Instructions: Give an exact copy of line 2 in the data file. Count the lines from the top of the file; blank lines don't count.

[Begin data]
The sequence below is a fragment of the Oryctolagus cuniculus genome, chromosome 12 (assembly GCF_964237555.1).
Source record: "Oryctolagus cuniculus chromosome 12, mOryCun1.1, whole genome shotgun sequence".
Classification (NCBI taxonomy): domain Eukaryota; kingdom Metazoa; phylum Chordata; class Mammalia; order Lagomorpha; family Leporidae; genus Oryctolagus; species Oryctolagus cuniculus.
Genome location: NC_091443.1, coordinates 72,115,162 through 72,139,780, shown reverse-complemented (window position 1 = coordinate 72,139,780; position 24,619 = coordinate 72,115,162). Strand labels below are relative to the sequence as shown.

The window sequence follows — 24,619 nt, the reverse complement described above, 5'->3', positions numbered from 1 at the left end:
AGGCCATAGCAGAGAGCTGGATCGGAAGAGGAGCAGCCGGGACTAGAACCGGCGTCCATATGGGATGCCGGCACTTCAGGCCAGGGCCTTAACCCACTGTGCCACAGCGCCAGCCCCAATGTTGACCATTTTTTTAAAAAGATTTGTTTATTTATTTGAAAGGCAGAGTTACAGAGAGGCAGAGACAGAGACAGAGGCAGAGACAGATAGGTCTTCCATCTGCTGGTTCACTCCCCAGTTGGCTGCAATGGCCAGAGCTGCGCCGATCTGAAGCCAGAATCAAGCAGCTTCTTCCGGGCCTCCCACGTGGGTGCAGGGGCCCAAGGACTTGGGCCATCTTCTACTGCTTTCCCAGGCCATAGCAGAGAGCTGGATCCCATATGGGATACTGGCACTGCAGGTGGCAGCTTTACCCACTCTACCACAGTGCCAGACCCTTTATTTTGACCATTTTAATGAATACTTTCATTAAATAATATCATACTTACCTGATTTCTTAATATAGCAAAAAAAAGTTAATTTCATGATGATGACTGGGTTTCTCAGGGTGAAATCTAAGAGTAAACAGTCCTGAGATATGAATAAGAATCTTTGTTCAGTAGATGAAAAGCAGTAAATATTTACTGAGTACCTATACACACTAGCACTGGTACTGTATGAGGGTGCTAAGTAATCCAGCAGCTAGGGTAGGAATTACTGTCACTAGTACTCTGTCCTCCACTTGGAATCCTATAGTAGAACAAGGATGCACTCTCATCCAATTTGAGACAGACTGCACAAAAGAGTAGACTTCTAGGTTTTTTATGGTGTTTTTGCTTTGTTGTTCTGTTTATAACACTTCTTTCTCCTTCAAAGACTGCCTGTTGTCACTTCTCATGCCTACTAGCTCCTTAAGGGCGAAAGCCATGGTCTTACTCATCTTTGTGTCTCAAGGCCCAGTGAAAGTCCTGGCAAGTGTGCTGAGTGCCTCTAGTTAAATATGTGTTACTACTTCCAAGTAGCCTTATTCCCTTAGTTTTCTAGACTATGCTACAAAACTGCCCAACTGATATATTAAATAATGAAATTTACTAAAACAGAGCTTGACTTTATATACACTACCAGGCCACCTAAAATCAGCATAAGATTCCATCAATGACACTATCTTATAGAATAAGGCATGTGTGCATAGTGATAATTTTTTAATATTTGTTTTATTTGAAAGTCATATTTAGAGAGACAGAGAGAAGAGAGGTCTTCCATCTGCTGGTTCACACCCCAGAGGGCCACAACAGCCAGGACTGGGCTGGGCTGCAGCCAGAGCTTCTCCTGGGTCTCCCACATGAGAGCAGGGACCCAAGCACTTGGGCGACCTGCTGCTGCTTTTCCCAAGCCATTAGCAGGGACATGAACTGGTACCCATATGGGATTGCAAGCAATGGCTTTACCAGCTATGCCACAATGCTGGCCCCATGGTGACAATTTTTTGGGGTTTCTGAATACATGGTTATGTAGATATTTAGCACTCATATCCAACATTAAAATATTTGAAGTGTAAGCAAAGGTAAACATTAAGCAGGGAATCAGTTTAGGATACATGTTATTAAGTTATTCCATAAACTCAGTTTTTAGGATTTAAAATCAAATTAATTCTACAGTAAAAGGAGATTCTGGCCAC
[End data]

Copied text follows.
Source record: "Oryctolagus cuniculus chromosome 12, mOryCun1.1, whole genome shotgun sequence".